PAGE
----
To validate HTML, CSS and/or Accessibility on a site, all you need to do is specify the starting URL. Here are the additional options that you can set.
To validate a site, you can define:
- Starting URL. Our validation spider will visit this URL and its direct internal links, and validate those pages. Typically, you can enter the main URL of the site to validate, but it can be any URL from your site, or an XML sitemap.
- Max. pages. The maximum number of pages to validate. There's a limit of 2,000 pages per each site validation, but you'll typically want to set a much lower limit.
- Deep link scraping. By default, the validation spider will follow all internal links found, discovering more pages, until the max pages limit is reached or no more pages are found. This provides an easy way to submit a large site, but it's also slower than specifying exactly the URLs to validate with an XML sitemap.
- HTML validation. If enabled, each page will be validated for HTML conformance.
- CSS validation. If enabled, each page will be validated for CSS conformance. This will validate both inline styles and the linked stylesheets for each page.
- Accessibility validation. If enabled, each page will be validated for Accessibility issues.
We use the W3C Nu HTML Checker, hosted on our own servers, for HTML conformance checking.
We use the W3C CSS Validation Service, hosted on our own servers, for CSS conformance checking.
Site Validator lets you validate Accessibility on large sites by integrating with the leading tool in A11Y validation: Tenon.
Tenon is the most complete A11Y checker, and currently implements 90 different checks. See What Tenon Tests for a comprehensive list of its current and planned checks.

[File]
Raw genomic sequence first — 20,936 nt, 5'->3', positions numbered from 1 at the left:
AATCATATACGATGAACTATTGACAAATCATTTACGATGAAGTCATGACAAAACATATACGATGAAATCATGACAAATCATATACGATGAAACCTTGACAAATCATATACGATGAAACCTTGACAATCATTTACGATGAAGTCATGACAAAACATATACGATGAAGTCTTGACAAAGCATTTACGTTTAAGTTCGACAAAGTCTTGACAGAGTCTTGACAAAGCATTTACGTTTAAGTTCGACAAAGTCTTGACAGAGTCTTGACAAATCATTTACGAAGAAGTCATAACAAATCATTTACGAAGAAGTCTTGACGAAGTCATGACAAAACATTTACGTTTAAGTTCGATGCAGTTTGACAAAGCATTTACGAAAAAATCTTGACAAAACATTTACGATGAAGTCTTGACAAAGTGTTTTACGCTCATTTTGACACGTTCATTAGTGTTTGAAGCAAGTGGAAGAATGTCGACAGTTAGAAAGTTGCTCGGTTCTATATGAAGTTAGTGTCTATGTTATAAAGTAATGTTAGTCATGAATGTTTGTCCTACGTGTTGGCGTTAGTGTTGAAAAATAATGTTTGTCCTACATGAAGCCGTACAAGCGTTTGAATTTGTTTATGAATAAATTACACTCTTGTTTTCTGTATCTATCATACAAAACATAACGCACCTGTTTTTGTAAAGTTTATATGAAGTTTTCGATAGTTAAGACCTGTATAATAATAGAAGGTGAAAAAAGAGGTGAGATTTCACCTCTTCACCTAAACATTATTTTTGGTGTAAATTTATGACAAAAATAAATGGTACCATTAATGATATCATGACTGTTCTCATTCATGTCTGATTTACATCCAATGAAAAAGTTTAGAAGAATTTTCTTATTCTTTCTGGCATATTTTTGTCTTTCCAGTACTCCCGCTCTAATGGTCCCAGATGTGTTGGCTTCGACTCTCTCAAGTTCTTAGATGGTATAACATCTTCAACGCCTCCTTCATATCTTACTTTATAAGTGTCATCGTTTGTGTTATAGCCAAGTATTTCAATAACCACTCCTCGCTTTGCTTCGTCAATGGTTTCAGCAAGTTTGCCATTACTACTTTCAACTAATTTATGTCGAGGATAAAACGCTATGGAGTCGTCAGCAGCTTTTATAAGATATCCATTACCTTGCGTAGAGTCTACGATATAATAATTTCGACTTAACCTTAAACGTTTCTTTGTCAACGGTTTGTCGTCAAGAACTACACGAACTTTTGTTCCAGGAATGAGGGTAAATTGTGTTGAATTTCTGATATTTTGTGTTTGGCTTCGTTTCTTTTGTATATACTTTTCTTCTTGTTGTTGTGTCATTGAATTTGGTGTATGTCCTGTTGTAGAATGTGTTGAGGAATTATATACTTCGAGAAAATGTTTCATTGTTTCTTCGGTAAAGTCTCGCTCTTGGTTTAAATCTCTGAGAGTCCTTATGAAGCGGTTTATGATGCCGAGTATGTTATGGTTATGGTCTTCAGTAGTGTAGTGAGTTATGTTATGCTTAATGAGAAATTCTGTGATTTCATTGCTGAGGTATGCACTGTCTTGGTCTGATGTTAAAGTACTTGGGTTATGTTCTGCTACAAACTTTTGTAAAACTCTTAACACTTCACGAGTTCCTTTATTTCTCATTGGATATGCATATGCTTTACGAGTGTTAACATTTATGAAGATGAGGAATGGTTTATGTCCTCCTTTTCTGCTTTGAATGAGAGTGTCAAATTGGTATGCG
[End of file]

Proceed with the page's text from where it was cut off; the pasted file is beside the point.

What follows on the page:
Tenon is a paid service (see pricing) so to integrate it into your Site Validator account you'll need to register in order to get a Tenon API Key. When you've got one, you just need to enter it into your Site Validator account.
Tenon has a free tier but as it's limited to 50 checks per month you're encouraged to upgrade to a larger plan to be able to validate large sites.
Validating a large site can take a considerable amount of time, so in order to get your results sooner, consider:
Using an XML sitemap
You can provide an XML sitemap specifying the exact URLs to validate. If you do so, we won't need to crawl your site to discover the pages to validate, so we can start validating pages sooner.
You can read about the XML sitemaps protocol here, but in short, all you need is to specify each URL in this format:
<?xml version="1.0" encoding="UTF-8"?> <urlset xmlns="http://www.sitemaps.org/schemas/sitemap/0.9"> <url> <loc>http://example.com/page1</loc> </url> <url> <loc>http://example.com/page2</loc> </url> <url> <loc>http://example.com/page3</loc> </url> </urlset>
You can generate this XML sitemap manually or by using a tool like this one.
Using XML sitemaps leads to much faster site validations, but also lets you be more organized when validating large sites. For example, you can use different XML sitemaps for the different sections in a large site.
Disabling deep link scraping
By default, our validation spider will follow the initial URLs found from the starting URL, and discover additional pages until it reaches the indicated maximum pages to validate.
If you don't need us to discover additional pages, you can disable this option. For example, when you're submitting an XML sitemap with an exact set of pages to validate.
Validating a smaller set of pages
While it's tempting to try to validate sites in its entirety, in most cases that's unnecessary. For example, the New York Times site has over 33 million URLs, it would be impossible to validate the whole site. When you have a blog, or an online store, your site has easily thousands of pages, but most of them are using the same layout. Instead of validating each of them, consider building an XML sitemap with a sample of each different kind of page. You'll save credits and time.
Validate CSS separately
If you're validating CSS, most of the pages will be using the same stylesheets, so it's unnecessary to validate hundreds of pages for CSS. Consider validating just a small set of pages.
Also, you can check HTML, Accessibility and CSS separately. For example, if you have a 300-page site, you could validate HTML and Accessibility on 300 pages (or less), and CSS on 5 pages (or probably, just 1 page!).